Making of a leader- the story of Peter Briger

When Trevor Wilkins, who was in the Princeton class of 2013 and his business partner Logan Cohen, cofounders of K├╝dzoo sent their proposal to the Princeton Entrepreneurship Advisory Committee, they had always hoped to get something out of it. Theirs was a mobile rewards app intended for students. The app offers information on scholarships, deals and discounts from businesses, concert tickets, giveaways, opportunities, and other experiences which would be merit based with a special emphasis on their grades and achievements. They were applying with the hope that the newly created The Alumni Entrepreneurs Fund (AEF) would finance the application so that it would have an easier time rolling out. The Alumni Entrepreneurs Fund (AEF) was an initiative of the Princeton Entrepreneurship Advisory Committee, which had set its sights on strengthening the entrepreneurial success stories from Princeton University.

Princeton is considered one of the top universities in America and has consistently produced business leaders of high repute. This was the case for Peter Briger who was part of the 1986 class that graduated with a B.A. He is one of the most influential leaders in the country today and is recognized as such by Forbes magazine. Peter Briger began his career at Goldman Sachs, where he worked for not less than fifteen years. His career in the organization hit peak in 1996 when he became a partner. This is a position that enabled him to have more sway in the way business was conducted at the organization as well as being part of the team that handled billion-dollar deals.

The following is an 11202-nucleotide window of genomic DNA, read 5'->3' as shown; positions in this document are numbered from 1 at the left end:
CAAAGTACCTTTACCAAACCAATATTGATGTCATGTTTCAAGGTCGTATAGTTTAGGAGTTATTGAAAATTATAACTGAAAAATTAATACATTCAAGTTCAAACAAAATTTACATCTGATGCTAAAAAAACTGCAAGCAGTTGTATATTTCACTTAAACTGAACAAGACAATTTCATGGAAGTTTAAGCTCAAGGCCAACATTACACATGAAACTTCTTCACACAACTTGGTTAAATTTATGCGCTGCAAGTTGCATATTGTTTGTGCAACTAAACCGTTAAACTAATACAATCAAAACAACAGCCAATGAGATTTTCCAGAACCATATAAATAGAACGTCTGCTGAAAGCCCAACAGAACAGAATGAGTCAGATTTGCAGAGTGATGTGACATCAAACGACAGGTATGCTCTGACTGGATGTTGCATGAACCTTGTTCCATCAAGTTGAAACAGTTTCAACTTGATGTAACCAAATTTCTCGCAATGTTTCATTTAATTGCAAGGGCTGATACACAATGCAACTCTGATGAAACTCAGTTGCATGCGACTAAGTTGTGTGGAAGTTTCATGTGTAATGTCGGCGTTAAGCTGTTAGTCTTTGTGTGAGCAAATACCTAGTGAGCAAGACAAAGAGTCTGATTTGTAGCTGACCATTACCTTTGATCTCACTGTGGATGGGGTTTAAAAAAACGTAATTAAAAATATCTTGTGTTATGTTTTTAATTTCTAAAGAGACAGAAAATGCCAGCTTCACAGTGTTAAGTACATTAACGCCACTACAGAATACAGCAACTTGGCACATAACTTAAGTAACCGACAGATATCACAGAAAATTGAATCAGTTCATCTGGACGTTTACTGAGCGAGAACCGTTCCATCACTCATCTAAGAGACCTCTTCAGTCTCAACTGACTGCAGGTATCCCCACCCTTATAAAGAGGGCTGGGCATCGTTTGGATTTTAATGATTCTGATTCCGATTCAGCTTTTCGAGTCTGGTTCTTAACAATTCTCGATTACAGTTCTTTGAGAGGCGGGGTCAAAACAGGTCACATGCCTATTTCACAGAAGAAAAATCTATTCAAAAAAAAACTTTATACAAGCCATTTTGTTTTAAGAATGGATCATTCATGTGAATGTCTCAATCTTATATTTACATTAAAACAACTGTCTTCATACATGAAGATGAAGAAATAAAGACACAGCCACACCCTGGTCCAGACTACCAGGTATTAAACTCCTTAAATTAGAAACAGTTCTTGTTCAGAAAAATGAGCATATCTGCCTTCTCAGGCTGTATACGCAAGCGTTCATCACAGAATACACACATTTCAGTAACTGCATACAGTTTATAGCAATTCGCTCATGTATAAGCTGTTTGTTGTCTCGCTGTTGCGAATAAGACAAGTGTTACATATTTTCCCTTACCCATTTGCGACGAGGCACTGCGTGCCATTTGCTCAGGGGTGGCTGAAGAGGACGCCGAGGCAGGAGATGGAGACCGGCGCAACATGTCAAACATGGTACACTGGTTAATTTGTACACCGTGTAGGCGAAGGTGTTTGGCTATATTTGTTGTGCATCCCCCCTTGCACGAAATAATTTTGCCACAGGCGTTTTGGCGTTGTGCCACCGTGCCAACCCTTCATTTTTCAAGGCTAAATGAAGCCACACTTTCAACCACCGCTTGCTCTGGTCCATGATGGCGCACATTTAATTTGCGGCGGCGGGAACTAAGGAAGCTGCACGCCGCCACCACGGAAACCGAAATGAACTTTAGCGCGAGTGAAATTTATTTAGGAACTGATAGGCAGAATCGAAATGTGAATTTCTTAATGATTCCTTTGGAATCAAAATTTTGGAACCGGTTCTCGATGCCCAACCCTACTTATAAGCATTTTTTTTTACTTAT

This kind of exposure meant he was not only a valuable employee but a very exposed one.These credentials would see Peter Briger join Fortress investment group in 2002. He joined the management team at a time when they were experiencing exponential growth and had managed to grow their assets from four hundred million to about three billion dollars in five years. Peter Briger coming on board meant that he brought with him the experience in deal-making he had learned at Goldman Sachs. His rise through the ranks was steady as he was made a member of the board of directors within four years. This was a year short of Fortress investment group going public. The IPO needed a steady hand that had experience in such, and it was Peter Briger who was brought in for the same helping its underwriters understand their business model.

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